Echoes of Invasion: Plains Problems | Scene 2

As the elves approach the fallen knight, Tric stoops to pick up the broken lance tip that went flying earlier. By the time they reach the defeated party, the person has climbed back to their feet. Their plate armor is dented and dirty, a far cry from the shiny equipment on parade at the Full Bloom Festival. “Ho there, friend,” Tric calls out. “I think you dropped this.” He holds out the end of the shattered lance. “Are you doing all right?” His approach is deliberately casual in order to hopefully throw the knight off their guard. 

A heavy metal gauntlet closes over the wood in Tric’s hand and then flings it away. “Well, that’s useless,” a gruff male voice says. The speaker pushes up his visor, revealing a human with white skin and dirty blonde hair, including a full beard. He looks to be somewhere around Alric’s age, definitely older than Terwaen. “Hail, strangers. What are you doing here?” he asks.

“I’m Tric Manu and this is my cousin Hepalonia of House Thrandolil. We are elves of the Estbryn Forest.”

“It’s a pleasure!” Heppa interjects excitedly.

“We’re just passing through after coming from the Heart Mountains,” Tric explains. “Who would you be? Sir…?”

“Sir Anyc, at your service,” the man replies glumly. “For what it’s worth right now.”

Tric takes no offense at Sir Anyc’s rough manner; the man did just lose a duel and his sword, after all. “The only service we require is good company, so I think you can probably help us out with that.”

“Only if you’re on your way to Dolydd,” Sir Anyc replies. He whistles, and the brown steed grazing nearby trots over. He catches the reins to stop the horse, which is enormous compared to Butterbell. It is well muscled, bred for strength rather than speed. 

Tric shares that Dolydd is, in fact, their destination. Anyc asks what the news from afar is, and as Tric answers, he begins unbuckling pieces of his heavy armor and slinging them over his horse’s back. Heppa eyes him closely, trying to judge how injured he is. There are some nasty looking dents in his armor, and he was flung off his horse. He does not move stiffly though, perhaps used to the soreness that follows a joust. Or maybe it is pride that makes him ignore his many bruises.

“So, will you get your sword back later?” Tric asks Sir Anyc. “I understand swords are expensive.”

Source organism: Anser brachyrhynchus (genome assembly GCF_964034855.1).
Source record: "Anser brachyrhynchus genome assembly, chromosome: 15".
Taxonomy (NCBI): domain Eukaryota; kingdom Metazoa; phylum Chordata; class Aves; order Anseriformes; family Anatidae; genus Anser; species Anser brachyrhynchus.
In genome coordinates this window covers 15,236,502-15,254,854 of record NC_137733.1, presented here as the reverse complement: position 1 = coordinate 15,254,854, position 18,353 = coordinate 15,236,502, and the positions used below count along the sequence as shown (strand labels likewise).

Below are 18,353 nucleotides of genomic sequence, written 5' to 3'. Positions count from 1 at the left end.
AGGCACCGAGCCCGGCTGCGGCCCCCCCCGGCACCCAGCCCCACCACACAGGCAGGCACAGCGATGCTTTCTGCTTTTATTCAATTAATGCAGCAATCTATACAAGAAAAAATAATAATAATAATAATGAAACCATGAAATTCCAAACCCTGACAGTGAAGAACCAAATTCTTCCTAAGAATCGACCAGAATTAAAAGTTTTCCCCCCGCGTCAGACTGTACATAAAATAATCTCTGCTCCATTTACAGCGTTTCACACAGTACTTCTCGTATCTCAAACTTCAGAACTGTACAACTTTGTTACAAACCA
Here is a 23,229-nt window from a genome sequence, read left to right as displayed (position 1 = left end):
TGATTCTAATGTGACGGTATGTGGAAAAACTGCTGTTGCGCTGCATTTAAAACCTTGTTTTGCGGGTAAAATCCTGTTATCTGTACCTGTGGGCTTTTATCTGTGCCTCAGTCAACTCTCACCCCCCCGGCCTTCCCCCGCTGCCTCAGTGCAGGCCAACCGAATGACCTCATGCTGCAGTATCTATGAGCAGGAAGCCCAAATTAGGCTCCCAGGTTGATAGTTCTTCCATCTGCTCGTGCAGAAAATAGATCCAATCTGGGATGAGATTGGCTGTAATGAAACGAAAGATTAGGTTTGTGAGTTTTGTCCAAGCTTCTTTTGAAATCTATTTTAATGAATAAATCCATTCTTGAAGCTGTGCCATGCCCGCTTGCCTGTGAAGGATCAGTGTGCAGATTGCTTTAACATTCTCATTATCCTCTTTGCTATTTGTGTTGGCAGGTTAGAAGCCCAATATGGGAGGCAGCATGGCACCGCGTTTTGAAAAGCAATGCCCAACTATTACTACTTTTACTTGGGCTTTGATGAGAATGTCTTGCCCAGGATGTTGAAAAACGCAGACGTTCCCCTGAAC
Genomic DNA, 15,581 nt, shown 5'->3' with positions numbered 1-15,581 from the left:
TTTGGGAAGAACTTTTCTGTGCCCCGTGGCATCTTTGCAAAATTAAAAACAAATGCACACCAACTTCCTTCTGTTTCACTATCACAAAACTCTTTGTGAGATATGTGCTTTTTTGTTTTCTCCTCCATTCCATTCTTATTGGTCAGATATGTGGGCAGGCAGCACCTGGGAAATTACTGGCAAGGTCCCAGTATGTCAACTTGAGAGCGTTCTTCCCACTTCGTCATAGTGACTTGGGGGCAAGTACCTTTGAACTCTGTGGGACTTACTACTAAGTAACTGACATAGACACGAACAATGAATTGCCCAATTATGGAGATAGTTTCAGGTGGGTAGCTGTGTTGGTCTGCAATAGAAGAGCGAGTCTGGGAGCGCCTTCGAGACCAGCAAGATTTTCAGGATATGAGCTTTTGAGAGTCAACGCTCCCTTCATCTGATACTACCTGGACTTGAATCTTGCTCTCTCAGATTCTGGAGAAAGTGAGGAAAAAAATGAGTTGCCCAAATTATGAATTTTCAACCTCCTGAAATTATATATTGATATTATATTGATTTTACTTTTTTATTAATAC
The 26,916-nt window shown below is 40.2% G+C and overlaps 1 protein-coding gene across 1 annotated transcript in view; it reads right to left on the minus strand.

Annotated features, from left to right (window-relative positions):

“When I ransom it, I will.”

“Oh! They make you ransom it?!”

“Yes. Of course,” Sir Anyc answers flatly.

“That’s harsh! Or could you fight them again to get it back?” Tric asks.

“With what?” Sir Anyc growls. Tric points to the metal gauntlets and then forms up his own fists in pantomime. “That’s no way to fight,” the knight says with a frown. After a moment’s reflection he adds, “I suppose I could approach my liege and ask her to borrow weaponry, but as I have already failed to defend her honor here, she might not be so keen to grant it.”

“I know what you mean about bosses,” Tric says companionably. “You don’t want to upset her. Who is your liege, by the way?”

“Dame Merriver.”

Oh! She’s the one who was buying weapons from Untdunben, Heppa recalls, but she is wise enough to not blurt that out loud.

Dame? That is the first time Tric has heard that title joined with Merriver’s name. “Oh, right, she’s Sir Owaec’s—Earl Owaec’s? I’m so sorry… I’m a half-elf; I don’t really understand how the clan structure works.”

“Yes, she is Sir Owaec’s daughter,” Anyc clarifies. “Do you know Sir Owaec, or have you only heard of his great deeds?”

“I’ve seen him at the tournament in South Tower, where he performed rather well. And of course I’ve heard of many of his deeds. I mean, what elf has not seen those dark times of Mal-Ravanal’s invasion?” Tric asks rhetorically, suggesting he and Heppa lived through that period as more than just toddlers. Heppa throws her cousin a questioning glance, but Sir Anyc does not pick up on it.

“I have some poultices that could help with those bruises or any other injuries,” Heppa offers.

“If you have some sort of wrap to abate the bruising and swelling around my ribs, I would appreciate you administering that when we reach the village,” the knight agrees. With Anyc’s armor now draped over his horse, they begin to make their way towards the village of Dolydd.

“Do you mind if I ask who you were dueling with?” Tric pries. “I understand that might be a sore topic, in more ways than one.”

“Sir Vinny,” Anyc answers disdainfully. He adds in a mutter, “The ninny.” Anyc is still in a foul mood from losing the duel. It gives him some pleasure to imagine the man who bested him being embarrassed by elves calling him Vinny right in the center of town.

There is clearly bad blood between the two knights, and Tric wonders if Vinny really is that other one’s proper name. It does not really sound like a Wesnothian name to him. Or if it is, not a very distinguished one. Better for a Rat than a knight, Tric thinks. He maintains his composure though and forces his mind back on track. “And he slandered your liege? What did his foul tongue dare to spew?” That she’s plotting a traitorous uprising? “If you can bring yourself to share, that is. If you can’t, I understand.”

“Under normal circumstances, I would not utter such words myself. Sir Vinny suggested that Dame Merriver was disloyal to Wesnoth.” As he says this, Sir Anyc clenches his right fist in agitation. His scabbard is empty, so there is no hilt to grasp.

“That’s a pretty bold claim. Where did you catch this Sir Vinny spewing this? Was it in the town square?”

“It was not a public argument,” Sir Anyc replies, and he leaves it at that.